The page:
I’d met Gendun Rinpoche a few years before; he was such a splendid example of an enlightened master. He had a very special gift when he transmitted the dharma, including basics like impermanence, the causes of liberation, and so on. I was really attracted and decided okay, you should do one retreat, at least one, and then see what happens.

I think you need to make an honest decision, to ask yourself if you’re willing to give up your worldly life. It is a radical move, and you have to be firmly convinced that it’s the path for you; otherwise you’re always going to be wondering whether you’re doing the right thing or not.

IL: I think there must be the feeling that there really is something more to life. We all felt that something was missing: even though everything seemed fine, inside we were still asking questions.

What else?

IL: Along with personality, I think there are two other key factors. One is an understanding of the teachings on impermanence, samsara, suffering, and so on. The other is the inspiration of the lama. I find that devotion is very important and very simple: after a while you naturally try to follow the example and path of the lama as best you can.

VJ: Even though I never met Gendun Rinpoche, the teachers I saw in Germany who were his disciples really had his energy; they had it in the heart. They were far from perfect, they were human, but they had this other side that I found very inspiring. I thought, “If the three-year retreat takes you there, I want to do one.”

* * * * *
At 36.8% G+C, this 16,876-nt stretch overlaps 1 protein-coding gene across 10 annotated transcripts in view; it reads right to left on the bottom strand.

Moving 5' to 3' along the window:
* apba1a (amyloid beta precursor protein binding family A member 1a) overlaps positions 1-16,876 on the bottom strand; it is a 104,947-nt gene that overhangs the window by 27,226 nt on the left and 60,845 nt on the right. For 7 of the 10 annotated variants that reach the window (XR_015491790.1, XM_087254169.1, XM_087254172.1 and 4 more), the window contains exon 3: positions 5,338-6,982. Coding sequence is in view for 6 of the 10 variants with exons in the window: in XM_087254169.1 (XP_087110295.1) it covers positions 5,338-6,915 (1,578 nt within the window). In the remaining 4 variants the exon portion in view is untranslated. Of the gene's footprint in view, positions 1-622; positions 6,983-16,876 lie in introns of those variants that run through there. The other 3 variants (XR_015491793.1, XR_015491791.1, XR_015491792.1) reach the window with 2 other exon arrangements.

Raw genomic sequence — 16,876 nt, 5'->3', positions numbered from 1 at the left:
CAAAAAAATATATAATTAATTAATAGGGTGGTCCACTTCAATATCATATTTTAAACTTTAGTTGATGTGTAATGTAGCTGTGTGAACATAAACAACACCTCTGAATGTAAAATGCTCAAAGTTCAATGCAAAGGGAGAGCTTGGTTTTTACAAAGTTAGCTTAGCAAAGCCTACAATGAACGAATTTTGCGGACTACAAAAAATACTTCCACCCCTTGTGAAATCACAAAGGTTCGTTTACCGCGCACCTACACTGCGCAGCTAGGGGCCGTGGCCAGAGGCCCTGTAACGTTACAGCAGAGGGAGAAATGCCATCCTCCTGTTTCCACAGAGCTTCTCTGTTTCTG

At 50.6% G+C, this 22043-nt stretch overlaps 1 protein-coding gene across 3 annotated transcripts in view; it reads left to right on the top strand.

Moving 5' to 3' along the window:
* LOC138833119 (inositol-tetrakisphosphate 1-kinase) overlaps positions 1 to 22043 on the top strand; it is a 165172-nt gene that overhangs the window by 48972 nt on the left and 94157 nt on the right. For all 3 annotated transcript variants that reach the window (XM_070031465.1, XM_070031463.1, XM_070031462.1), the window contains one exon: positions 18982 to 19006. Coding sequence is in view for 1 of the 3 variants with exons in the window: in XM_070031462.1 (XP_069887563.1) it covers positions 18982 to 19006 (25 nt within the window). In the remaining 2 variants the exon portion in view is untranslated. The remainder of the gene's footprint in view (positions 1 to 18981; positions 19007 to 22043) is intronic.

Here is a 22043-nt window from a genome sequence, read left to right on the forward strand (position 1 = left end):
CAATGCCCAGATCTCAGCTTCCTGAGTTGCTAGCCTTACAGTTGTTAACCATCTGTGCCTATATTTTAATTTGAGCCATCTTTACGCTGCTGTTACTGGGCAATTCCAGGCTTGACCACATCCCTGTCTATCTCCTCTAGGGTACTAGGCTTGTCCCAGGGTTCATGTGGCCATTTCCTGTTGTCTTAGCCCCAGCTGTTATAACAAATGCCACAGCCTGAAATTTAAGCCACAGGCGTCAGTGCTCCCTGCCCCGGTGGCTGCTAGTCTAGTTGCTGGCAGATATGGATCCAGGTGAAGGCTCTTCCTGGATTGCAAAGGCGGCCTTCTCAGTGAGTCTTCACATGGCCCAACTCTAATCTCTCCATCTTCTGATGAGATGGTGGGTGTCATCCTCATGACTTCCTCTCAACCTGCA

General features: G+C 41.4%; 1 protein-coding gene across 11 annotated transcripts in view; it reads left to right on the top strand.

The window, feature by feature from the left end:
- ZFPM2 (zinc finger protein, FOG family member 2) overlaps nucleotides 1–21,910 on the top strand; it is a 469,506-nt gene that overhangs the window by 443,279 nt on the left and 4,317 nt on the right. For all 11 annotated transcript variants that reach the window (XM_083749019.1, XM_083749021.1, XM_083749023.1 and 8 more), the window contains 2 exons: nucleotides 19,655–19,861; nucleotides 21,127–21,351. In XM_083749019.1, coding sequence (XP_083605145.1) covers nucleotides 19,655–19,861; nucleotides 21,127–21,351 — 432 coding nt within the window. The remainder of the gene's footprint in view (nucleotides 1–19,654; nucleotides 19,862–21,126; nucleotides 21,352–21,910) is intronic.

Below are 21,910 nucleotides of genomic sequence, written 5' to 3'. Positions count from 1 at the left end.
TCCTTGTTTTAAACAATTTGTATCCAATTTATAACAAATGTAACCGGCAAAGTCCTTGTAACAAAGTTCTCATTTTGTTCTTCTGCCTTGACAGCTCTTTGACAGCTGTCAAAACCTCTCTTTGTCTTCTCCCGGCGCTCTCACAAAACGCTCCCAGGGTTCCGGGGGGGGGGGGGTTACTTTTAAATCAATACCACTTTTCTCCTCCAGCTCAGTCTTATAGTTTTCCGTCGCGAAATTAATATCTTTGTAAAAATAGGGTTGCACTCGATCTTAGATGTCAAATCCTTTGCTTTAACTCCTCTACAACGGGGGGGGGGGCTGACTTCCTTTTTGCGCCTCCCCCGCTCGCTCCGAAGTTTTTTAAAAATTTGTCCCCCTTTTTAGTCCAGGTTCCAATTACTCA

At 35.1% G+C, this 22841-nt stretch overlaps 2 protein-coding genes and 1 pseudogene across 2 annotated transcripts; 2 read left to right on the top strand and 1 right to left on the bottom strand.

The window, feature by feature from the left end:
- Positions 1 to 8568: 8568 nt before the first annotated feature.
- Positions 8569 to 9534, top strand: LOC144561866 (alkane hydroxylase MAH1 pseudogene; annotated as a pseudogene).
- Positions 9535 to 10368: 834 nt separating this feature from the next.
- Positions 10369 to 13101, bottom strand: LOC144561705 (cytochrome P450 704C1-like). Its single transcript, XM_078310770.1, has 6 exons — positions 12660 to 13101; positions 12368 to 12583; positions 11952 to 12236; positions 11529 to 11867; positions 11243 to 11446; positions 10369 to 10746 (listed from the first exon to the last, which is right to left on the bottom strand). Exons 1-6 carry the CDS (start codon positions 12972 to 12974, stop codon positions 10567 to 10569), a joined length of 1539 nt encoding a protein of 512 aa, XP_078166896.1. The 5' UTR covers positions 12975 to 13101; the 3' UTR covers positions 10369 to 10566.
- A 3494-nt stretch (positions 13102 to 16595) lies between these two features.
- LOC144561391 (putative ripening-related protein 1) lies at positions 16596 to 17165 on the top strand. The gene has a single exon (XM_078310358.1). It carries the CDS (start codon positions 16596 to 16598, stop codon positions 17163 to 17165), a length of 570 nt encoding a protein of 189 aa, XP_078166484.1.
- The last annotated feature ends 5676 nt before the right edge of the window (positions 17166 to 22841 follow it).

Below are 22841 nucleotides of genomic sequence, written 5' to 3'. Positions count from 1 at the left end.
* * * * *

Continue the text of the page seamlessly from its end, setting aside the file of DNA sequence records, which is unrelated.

You guys already did at least two three-year retreats. And you’re going back. So something’s still missing?

ST: Enlightenment.

In the United States particularly, there’s the idea that the real way to practice is in the street, in relationships, and so on. Some people would say, “Well, aren’t you just escaping the reality of the world by going into retreat?”

IL: It’s true that it might seem like an escape, but in order to do this practice one must at least try to have the proper motivation: the deep wish to benefit all beings. I was outside for three years, and on a certain level I felt I could help others, but there were limits. I think if we really want to cultivate qualities so that eventually we can be of true benefit, like our masters, then it isn’t an escape. But the motivation has to be sincere.

CTD: People have told me that my choices inspire them to take another direction, to practice more. And I see that the closer I get to entering retreat, the closer I am to myself, and the closer I am to myself, the closer I am to others, because we’re not separated in mind or in heart. The connection may be invisible, but it’s very strong.

LK: I’m retired, my children are grown up, my parents are dead, and I don’t really have a girlfriend. At my age it is easier. It’s a more practical way to practice.

How did you decide to do another retreat?

CTD: After the last retreat Lodrö came back to visit, and we told him: “Lodrö, leave Greece and come spend more time with us in the monastery.” We were together in my room—Lodrö, Jigme, and me—and there was a big silence and a feeling of deep blessing, as if we wanted to cry, and finally we said, “Wouldn’t it be great to go back into retreat together!”